Northumberland Wildlife Trust has received a confirmed grant of £417,400 from the Heritage Lottery Fund (HLF) for the ‘Dynamic Druridge’ project.
Hauxley building design © Brightblue Studio
The Druridge Bay coastline, which stretches seven miles from Amble in the north to Lynemouth Bay in the south, is treasured for its beautiful beaches and rolling sand dunes.
Behind the sweep of beach lies a wonderful legacy of Northumberland’s industrial past. Some sections of the hinterland have already been restored as wetland nature reserves while other landscapes have changed little since Anglo-Saxon times. The whole area is renowned for its birdlife and is home to other species such as otters, red squirrels and great crested newts.
A large part of the Dynamic Druridge project will be the building of a new and innovative Wildlife Discovery Centre at the Trust’s Hauxley reserve on Druridge Bay. Built from the landscape and within the landscape, the Centre will be an eco-build with the potential to be the greenest building in the north-east, using locally grown and traditional building materials; it will enable the wildlife charity to host an exciting programme of recreational, educational and volunteering activities designed to re-connect people with nature and the wider landscape.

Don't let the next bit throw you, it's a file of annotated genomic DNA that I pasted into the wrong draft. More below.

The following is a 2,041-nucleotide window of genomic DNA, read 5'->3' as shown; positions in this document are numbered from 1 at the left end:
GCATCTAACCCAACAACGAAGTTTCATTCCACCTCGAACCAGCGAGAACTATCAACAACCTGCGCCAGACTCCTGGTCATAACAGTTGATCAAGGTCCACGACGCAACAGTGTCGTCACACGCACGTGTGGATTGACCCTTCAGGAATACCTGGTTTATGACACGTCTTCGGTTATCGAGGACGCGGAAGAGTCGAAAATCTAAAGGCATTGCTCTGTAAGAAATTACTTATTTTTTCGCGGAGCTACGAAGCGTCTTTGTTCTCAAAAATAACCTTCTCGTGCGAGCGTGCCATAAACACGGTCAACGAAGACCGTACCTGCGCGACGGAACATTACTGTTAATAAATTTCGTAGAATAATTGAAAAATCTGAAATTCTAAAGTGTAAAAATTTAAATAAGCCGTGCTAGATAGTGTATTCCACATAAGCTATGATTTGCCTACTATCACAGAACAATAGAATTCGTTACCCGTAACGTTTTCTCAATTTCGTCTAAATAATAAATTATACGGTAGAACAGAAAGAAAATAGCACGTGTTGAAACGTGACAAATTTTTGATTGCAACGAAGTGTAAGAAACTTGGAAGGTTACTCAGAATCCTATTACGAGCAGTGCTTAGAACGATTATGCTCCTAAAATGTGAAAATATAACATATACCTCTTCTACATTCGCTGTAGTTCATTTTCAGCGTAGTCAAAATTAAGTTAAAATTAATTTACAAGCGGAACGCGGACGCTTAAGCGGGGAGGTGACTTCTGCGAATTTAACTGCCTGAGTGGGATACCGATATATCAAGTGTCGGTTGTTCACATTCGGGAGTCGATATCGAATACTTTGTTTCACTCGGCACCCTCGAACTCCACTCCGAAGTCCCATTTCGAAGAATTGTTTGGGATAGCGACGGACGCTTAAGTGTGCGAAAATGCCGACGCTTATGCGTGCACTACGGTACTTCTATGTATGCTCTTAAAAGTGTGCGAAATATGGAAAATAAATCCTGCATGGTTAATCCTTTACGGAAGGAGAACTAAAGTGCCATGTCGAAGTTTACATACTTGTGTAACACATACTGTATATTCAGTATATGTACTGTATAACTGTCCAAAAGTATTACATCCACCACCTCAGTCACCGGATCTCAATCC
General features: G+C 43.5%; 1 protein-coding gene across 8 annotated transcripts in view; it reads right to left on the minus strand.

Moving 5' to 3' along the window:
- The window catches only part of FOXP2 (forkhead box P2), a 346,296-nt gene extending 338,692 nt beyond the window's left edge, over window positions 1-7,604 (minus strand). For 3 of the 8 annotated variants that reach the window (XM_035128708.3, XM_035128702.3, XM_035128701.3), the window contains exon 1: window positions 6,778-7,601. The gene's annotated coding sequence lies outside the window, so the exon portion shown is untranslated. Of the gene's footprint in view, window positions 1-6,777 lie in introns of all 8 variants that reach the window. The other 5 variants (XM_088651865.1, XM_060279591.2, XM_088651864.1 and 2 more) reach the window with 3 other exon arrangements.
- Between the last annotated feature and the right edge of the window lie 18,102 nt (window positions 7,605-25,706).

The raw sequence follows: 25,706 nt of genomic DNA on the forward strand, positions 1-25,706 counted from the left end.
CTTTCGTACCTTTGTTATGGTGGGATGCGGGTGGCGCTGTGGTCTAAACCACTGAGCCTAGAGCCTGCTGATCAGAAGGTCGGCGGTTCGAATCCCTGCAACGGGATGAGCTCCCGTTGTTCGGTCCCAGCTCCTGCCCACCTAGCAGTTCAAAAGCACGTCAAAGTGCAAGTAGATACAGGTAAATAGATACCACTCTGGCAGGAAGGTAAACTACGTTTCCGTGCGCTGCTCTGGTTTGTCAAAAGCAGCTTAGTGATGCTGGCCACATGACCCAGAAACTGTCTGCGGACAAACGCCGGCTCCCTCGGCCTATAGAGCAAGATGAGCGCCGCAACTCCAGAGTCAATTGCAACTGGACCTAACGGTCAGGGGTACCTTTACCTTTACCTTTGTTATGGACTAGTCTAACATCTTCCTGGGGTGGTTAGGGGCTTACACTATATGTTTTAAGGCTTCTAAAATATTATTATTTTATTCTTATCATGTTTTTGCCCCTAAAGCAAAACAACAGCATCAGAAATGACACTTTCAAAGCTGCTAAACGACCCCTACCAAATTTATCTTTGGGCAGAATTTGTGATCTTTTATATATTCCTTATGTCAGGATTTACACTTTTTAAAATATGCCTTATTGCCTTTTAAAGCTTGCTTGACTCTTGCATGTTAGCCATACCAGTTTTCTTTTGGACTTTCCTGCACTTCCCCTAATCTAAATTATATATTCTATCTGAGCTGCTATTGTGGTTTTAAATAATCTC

Designed by North Shields based architects Brightblue Studio, the new building will be a unique coastal wildlife-watching hub for the North East and will replace the building destroyed in an arson attack in 2010. It is scheduled to open in summer 2016.
In addition to the new centre, the project will restore, recreate and reconnect habitats across the Trust’s five nature reserves along the Bay – Hauxley, Cressell Pond and Foreshore, Druridge Pools, East Chevington and Linton Lane as well as engaging local communities, groups and visitors in activities and events designed to reconnect them with the natural world.
Follow the build’s progress at www.facebook.com/HauxleyNatureReserve